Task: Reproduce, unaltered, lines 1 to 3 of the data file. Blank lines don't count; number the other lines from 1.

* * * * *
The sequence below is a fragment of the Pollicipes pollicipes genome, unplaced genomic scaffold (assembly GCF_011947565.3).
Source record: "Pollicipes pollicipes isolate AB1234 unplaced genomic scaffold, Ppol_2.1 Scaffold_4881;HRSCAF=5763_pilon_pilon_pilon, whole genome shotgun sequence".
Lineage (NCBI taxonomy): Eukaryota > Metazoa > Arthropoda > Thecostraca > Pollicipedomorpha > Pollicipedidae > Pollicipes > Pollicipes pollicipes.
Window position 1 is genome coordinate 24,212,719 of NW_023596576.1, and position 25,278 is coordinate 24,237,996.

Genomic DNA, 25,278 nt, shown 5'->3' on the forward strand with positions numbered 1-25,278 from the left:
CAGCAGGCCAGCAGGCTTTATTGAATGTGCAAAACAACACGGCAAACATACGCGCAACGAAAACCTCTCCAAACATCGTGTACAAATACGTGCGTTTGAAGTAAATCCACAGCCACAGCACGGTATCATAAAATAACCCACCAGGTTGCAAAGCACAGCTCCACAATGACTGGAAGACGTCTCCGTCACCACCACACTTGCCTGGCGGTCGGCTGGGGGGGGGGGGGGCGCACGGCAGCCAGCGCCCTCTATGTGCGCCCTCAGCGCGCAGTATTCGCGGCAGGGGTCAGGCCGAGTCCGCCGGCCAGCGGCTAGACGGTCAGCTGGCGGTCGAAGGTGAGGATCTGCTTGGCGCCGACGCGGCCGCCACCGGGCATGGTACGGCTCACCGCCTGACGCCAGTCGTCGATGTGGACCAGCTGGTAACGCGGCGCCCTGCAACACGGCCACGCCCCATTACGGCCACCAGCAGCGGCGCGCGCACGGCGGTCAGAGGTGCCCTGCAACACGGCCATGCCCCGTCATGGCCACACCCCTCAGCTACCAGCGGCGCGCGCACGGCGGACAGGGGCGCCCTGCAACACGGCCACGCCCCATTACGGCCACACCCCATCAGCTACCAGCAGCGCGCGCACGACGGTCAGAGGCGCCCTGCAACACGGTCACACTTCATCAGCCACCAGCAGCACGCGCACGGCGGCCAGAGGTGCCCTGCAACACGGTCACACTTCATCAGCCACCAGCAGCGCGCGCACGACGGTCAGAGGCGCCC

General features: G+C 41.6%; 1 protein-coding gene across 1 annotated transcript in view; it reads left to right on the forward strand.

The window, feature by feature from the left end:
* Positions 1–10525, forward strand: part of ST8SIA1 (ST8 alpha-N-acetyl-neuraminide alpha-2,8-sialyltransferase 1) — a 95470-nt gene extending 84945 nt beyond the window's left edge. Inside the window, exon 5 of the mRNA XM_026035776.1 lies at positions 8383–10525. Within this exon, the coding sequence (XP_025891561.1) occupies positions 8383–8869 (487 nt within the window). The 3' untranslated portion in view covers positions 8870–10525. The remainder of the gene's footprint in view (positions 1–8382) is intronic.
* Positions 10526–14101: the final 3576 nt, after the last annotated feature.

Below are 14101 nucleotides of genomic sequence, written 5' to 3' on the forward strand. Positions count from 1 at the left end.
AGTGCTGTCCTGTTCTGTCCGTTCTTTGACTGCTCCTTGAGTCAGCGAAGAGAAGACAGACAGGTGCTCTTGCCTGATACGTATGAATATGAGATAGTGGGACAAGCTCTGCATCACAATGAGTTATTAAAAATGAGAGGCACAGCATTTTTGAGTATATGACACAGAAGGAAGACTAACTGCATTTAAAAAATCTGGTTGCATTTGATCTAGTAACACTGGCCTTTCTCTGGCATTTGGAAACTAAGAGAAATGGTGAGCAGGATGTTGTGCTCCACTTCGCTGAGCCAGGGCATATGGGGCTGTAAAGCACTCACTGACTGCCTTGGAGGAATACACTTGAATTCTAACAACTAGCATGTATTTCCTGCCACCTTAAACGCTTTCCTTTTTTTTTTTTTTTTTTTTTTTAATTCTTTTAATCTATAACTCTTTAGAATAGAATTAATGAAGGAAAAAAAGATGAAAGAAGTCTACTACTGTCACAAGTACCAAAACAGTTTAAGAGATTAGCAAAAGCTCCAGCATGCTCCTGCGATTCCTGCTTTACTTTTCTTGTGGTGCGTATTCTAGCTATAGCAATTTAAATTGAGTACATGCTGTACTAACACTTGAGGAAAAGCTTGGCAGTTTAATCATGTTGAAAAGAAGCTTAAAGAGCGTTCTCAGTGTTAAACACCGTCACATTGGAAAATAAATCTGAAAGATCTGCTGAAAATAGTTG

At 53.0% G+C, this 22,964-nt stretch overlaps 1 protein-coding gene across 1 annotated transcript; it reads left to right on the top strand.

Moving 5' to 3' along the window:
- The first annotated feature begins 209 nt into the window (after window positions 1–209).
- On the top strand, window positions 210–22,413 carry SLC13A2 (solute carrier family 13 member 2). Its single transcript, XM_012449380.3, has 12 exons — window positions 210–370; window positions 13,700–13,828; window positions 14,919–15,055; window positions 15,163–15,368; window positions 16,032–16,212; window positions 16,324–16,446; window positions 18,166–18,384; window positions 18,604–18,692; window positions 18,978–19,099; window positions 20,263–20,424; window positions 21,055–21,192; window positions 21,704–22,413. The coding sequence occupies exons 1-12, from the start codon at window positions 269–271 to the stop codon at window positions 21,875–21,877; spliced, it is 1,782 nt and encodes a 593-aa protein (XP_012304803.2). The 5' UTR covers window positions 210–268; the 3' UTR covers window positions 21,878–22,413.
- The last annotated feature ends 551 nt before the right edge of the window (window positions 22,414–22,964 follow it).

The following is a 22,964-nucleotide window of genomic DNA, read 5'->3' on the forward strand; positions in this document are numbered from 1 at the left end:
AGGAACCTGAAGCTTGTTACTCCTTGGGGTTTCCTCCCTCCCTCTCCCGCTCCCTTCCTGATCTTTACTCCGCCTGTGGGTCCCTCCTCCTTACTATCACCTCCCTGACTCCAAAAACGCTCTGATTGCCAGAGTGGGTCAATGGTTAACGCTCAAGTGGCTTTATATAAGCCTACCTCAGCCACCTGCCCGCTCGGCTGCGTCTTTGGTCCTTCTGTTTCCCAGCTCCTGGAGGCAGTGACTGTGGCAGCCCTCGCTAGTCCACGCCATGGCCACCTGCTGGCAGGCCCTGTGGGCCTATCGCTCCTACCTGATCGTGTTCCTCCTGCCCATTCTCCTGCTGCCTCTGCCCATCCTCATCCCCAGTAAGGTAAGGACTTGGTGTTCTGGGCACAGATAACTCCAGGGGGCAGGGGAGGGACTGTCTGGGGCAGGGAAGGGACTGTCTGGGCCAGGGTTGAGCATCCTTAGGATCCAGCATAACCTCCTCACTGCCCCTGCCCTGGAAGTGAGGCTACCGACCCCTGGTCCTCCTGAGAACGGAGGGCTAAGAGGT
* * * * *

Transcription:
The sequence below is a fragment of the Pollicipes pollicipes genome, unplaced genomic scaffold (assembly GCF_011947565.3).
Source record: "Pollicipes pollicipes isolate AB1234 unplaced genomic scaffold, Ppol_2.1 Scaffold_4881;HRSCAF=5763_pilon_pilon_pilon, whole genome shotgun sequence".
Lineage (NCBI taxonomy): Eukaryota > Metazoa > Arthropoda > Thecostraca > Pollicipedomorpha > Pollicipedidae > Pollicipes > Pollicipes pollicipes.